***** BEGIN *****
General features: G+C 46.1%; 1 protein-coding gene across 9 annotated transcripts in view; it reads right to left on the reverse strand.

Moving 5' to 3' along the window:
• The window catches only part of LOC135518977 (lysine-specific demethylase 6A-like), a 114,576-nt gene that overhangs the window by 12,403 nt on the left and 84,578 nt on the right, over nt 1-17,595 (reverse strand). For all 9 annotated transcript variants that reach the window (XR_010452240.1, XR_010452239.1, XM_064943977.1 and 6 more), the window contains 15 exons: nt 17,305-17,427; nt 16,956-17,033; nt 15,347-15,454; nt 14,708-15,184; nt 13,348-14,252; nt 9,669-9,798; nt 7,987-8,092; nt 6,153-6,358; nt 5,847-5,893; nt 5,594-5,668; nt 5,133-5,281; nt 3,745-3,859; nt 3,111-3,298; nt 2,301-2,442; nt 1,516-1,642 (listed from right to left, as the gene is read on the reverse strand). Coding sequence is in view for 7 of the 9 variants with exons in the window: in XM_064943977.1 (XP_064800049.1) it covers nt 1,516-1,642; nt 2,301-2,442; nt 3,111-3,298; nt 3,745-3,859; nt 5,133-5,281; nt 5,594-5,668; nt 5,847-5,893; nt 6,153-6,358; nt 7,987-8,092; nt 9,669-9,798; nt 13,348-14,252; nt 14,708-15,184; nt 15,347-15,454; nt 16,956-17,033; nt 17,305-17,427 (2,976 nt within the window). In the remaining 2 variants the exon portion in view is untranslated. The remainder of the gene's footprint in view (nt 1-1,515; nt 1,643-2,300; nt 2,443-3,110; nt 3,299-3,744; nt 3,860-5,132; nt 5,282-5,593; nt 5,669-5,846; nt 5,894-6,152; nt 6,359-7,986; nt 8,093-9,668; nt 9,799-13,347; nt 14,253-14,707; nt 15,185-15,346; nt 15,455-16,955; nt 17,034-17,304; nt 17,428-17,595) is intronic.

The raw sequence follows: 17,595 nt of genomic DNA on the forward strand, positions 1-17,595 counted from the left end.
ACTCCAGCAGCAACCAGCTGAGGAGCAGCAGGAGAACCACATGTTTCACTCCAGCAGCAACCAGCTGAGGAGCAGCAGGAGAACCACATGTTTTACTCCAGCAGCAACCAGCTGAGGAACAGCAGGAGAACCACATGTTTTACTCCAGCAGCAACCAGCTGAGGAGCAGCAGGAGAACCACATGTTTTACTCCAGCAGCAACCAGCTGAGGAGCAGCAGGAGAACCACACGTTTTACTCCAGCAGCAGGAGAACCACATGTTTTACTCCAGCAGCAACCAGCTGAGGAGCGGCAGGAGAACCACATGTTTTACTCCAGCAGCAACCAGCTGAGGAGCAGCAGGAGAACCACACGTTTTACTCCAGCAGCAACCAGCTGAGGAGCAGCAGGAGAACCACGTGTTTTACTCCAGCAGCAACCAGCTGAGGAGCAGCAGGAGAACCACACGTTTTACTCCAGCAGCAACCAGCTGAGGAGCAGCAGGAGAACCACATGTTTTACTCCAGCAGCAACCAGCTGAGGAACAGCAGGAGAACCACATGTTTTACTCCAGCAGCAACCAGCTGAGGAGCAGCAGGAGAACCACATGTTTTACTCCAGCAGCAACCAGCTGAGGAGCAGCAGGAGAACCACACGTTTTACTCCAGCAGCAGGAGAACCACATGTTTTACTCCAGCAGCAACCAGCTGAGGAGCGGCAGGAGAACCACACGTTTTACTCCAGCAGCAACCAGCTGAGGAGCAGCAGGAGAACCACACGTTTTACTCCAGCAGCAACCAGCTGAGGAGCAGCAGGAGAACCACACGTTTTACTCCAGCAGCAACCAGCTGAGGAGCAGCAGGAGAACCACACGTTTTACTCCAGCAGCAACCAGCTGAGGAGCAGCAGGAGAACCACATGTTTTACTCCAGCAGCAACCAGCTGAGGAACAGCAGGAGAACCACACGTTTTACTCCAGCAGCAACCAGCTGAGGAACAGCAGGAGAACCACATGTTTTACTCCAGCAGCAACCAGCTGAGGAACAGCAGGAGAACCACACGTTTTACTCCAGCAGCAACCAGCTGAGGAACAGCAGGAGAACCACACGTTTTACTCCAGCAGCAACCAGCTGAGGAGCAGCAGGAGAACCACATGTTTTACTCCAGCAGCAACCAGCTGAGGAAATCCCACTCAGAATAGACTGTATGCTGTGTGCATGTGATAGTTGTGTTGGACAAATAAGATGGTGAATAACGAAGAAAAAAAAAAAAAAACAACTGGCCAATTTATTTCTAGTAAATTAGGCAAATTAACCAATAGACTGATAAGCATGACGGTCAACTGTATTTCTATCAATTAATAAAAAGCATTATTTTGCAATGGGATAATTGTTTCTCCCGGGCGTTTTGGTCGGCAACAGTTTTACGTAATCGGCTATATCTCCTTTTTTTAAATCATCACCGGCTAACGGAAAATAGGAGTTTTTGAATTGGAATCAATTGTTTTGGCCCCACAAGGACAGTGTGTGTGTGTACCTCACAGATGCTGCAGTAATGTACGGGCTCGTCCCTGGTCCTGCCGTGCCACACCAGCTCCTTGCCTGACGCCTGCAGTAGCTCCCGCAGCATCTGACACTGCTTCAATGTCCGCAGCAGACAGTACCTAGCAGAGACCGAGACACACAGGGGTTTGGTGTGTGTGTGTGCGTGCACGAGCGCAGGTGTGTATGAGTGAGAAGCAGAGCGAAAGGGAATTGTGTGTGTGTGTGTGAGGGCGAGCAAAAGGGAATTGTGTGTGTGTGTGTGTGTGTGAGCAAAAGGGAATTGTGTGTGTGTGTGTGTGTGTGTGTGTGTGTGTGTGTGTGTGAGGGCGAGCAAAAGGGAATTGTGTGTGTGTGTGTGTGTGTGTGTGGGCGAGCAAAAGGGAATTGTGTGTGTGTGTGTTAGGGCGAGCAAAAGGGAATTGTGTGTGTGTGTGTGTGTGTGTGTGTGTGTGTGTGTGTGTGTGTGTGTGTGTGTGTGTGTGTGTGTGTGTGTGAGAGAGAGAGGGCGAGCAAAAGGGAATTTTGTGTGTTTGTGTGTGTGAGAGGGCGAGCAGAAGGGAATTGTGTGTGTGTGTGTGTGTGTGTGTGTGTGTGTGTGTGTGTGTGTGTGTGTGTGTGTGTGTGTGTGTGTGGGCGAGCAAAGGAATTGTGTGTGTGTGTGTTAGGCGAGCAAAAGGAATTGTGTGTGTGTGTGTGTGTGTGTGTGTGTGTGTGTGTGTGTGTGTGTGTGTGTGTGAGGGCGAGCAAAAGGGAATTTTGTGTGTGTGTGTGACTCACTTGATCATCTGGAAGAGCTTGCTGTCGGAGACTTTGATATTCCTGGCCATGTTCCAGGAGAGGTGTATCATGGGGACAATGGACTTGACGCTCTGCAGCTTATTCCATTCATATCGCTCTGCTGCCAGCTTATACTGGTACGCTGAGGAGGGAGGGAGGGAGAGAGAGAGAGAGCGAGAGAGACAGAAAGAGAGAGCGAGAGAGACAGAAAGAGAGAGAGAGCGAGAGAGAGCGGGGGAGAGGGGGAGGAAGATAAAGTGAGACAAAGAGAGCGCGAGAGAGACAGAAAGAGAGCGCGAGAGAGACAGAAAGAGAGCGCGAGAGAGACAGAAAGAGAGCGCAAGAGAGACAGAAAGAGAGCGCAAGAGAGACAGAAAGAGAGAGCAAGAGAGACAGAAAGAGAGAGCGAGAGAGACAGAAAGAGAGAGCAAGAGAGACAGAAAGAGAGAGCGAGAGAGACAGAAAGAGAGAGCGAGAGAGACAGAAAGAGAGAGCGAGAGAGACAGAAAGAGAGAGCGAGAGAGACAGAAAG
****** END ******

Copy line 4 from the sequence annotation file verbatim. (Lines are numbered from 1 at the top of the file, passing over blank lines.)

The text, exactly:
The raw sequence follows: 17,595 nt of genomic DNA on the forward strand, positions 1-17,595 counted from the left end.